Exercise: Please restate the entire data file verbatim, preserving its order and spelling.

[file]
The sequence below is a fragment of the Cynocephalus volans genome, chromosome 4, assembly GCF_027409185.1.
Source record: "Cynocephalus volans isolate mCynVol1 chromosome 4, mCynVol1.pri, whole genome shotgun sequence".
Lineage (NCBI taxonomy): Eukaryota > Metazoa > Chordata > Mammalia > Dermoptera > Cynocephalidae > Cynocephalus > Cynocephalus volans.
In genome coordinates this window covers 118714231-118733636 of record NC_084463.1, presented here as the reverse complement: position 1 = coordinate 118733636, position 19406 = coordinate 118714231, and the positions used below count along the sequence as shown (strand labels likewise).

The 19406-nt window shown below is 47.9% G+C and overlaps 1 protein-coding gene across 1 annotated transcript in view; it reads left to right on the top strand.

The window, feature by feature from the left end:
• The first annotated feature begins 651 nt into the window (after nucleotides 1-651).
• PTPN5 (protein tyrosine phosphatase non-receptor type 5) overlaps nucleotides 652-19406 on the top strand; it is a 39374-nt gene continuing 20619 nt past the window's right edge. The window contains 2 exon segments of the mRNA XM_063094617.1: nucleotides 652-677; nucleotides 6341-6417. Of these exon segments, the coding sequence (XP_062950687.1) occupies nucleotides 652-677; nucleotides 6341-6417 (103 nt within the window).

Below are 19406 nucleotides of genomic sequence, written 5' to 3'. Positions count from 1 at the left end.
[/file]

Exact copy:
The sequence below is a fragment of the Cynocephalus volans genome, chromosome 4, assembly GCF_027409185.1.
Source record: "Cynocephalus volans isolate mCynVol1 chromosome 4, mCynVol1.pri, whole genome shotgun sequence".
Lineage (NCBI taxonomy): Eukaryota > Metazoa > Chordata > Mammalia > Dermoptera > Cynocephalidae > Cynocephalus > Cynocephalus volans.
In genome coordinates this window covers 118714231-118733636 of record NC_084463.1, presented here as the reverse complement: position 1 = coordinate 118733636, position 19406 = coordinate 118714231, and the positions used below count along the sequence as shown (strand labels likewise).

The 19406-nt window shown below is 47.9% G+C and overlaps 1 protein-coding gene across 1 annotated transcript in view; it reads left to right on the top strand.

The window, feature by feature from the left end:
• The first annotated feature begins 651 nt into the window (after nucleotides 1-651).
• PTPN5 (protein tyrosine phosphatase non-receptor type 5) overlaps nucleotides 652-19406 on the top strand; it is a 39374-nt gene continuing 20619 nt past the window's right edge. The window contains 2 exon segments of the mRNA XM_063094617.1: nucleotides 652-677; nucleotides 6341-6417. Of these exon segments, the coding sequence (XP_062950687.1) occupies nucleotides 652-677; nucleotides 6341-6417 (103 nt within the window).

Below are 19406 nucleotides of genomic sequence, written 5' to 3'. Positions count from 1 at the left end.